"While I would like to keep [streaming and playing Brood War] for a long time, I will have to fulfill my military duties soon."
Bisu, the first of the elite four to join Afreeca's Brood War scene, echoed Jaedong's sentiment.
"I will keep on streaming until I have to leave for the army. Afterwards, I'm not sure," Bisu said.
It should be mentioned that a few star players both have completed their service and are committed to the game, such as Jae-wook "Best" Doh. Best is one of the most optimistic and enthusiastic players in the scene, and when asked about his plans for the future, he replied he wanted to stream Brood War for "at least five years." Most of his colleagues and fans, unfortunately, are in doubt about whether the current environment will last that long, especially with rumors floating around of a Brood War HD coming from Blizzard.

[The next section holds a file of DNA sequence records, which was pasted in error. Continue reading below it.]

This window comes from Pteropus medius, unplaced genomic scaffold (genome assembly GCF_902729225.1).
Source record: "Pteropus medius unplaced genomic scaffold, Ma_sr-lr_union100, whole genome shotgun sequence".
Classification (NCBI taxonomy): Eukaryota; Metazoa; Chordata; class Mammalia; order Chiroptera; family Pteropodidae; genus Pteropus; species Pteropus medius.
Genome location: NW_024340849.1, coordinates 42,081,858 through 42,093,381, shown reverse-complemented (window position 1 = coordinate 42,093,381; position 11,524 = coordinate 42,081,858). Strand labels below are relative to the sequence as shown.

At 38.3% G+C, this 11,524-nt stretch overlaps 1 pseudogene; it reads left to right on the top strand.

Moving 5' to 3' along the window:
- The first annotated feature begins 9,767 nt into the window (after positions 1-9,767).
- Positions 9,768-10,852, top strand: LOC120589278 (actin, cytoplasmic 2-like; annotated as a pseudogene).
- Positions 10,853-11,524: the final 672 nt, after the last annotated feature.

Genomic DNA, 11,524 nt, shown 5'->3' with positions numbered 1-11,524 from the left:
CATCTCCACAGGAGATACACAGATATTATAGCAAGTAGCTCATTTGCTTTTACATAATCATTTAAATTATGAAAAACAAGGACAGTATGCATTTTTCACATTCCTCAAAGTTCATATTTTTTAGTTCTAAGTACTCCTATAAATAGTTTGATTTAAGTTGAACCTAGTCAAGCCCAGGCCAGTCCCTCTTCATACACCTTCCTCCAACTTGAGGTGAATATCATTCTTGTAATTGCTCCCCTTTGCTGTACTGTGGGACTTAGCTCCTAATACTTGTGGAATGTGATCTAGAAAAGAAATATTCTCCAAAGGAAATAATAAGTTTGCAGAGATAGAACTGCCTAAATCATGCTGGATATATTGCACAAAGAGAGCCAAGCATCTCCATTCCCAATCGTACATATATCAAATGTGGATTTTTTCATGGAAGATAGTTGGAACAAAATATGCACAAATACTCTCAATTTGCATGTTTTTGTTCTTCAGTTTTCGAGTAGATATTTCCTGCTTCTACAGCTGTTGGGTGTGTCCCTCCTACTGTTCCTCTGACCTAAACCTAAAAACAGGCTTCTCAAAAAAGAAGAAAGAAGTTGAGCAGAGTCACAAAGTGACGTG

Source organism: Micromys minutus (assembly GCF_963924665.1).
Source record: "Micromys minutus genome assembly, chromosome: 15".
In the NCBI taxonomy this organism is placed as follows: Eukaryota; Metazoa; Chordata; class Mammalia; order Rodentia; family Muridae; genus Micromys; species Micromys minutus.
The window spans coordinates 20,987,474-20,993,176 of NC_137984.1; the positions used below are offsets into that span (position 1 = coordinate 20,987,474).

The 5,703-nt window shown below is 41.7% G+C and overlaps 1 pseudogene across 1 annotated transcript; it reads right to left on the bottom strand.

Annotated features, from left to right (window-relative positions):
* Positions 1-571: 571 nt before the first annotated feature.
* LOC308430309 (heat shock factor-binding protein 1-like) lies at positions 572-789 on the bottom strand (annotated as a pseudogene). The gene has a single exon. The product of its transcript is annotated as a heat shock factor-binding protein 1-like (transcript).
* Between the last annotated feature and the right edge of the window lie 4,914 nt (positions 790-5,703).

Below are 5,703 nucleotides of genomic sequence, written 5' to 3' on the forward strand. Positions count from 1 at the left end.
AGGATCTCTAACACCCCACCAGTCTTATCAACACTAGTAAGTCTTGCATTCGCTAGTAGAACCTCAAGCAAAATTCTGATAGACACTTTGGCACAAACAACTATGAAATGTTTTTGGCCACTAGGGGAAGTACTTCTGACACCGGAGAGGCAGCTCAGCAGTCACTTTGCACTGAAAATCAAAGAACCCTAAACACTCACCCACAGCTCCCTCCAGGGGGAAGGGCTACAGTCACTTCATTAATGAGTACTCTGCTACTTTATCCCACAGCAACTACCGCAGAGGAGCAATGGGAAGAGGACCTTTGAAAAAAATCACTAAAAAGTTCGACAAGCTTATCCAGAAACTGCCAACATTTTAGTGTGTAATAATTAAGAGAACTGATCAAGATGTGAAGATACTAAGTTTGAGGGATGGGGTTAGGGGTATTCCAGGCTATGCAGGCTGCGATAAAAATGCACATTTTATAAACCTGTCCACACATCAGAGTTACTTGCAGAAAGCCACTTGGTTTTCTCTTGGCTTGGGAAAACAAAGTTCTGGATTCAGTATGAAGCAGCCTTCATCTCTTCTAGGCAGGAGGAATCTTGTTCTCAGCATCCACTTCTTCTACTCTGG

Lee from Kongdoo was not interested in sugarcoating the status quo.
"Many fans are worrying that the scene will wither away again when TaekBangLeeSsang head to the military. Others also point out that the batch of players we have now are continuing to age and will only play worse as time goes by, making everything less interesting to watch," he acknowledged.
"These all are realistic concerns, which all in the scene are well aware of," Lee continued. "We are not trying to ignore or deny these problems but looking for long-term solutions such as hosting more and larger leagues."
Can new players help bring Brood War more success?
"We need to grow the scene to such a size that completely new players will be incentivized to give competitive play a shot and hopefully produce a new generation of superstars," Lee said.
The key word here is hopefully. This hope is not universally shared.